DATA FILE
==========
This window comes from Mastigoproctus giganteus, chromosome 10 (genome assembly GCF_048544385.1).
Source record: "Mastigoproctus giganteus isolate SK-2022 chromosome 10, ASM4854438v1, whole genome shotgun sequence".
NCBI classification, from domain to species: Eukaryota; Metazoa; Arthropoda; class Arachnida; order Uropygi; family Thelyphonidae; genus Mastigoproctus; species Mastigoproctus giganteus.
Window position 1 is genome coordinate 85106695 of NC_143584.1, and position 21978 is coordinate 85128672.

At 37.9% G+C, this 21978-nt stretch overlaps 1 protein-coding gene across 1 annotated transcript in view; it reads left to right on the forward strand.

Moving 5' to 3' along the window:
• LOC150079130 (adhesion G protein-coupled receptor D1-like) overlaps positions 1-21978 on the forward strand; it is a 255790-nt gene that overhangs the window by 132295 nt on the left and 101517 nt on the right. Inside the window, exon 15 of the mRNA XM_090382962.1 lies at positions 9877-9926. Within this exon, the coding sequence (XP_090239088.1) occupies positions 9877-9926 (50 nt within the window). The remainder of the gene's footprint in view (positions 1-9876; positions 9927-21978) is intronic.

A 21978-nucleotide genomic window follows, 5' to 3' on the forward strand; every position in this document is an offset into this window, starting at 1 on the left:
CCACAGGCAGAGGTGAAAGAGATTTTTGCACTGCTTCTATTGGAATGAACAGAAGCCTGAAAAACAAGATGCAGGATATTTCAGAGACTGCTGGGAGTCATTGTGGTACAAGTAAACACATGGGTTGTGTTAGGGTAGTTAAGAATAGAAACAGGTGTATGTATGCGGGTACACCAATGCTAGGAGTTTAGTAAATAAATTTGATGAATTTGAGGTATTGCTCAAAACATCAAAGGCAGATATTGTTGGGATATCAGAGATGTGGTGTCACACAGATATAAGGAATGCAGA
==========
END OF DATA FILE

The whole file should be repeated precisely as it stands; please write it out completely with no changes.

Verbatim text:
This window comes from Mastigoproctus giganteus, chromosome 10 (genome assembly GCF_048544385.1).
Source record: "Mastigoproctus giganteus isolate SK-2022 chromosome 10, ASM4854438v1, whole genome shotgun sequence".
NCBI classification, from domain to species: Eukaryota; Metazoa; Arthropoda; class Arachnida; order Uropygi; family Thelyphonidae; genus Mastigoproctus; species Mastigoproctus giganteus.
Window position 1 is genome coordinate 85106695 of NC_143584.1, and position 21978 is coordinate 85128672.

At 37.9% G+C, this 21978-nt stretch overlaps 1 protein-coding gene across 1 annotated transcript in view; it reads left to right on the forward strand.

Moving 5' to 3' along the window:
• LOC150079130 (adhesion G protein-coupled receptor D1-like) overlaps positions 1-21978 on the forward strand; it is a 255790-nt gene that overhangs the window by 132295 nt on the left and 101517 nt on the right. Inside the window, exon 15 of the mRNA XM_090382962.1 lies at positions 9877-9926. Within this exon, the coding sequence (XP_090239088.1) occupies positions 9877-9926 (50 nt within the window). The remainder of the gene's footprint in view (positions 1-9876; positions 9927-21978) is intronic.

A 21978-nucleotide genomic window follows, 5' to 3' on the forward strand; every position in this document is an offset into this window, starting at 1 on the left:
CCACAGGCAGAGGTGAAAGAGATTTTTGCACTGCTTCTATTGGAATGAACAGAAGCCTGAAAAACAAGATGCAGGATATTTCAGAGACTGCTGGGAGTCATTGTGGTACAAGTAAACACATGGGTTGTGTTAGGGTAGTTAAGAATAGAAACAGGTGTATGTATGCGGGTACACCAATGCTAGGAGTTTAGTAAATAAATTTGATGAATTTGAGGTATTGCTCAAAACATCAAAGGCAGATATTGTTGGGATATCAGAGATGTGGTGTCACACAGATATAAGGAATGCAGA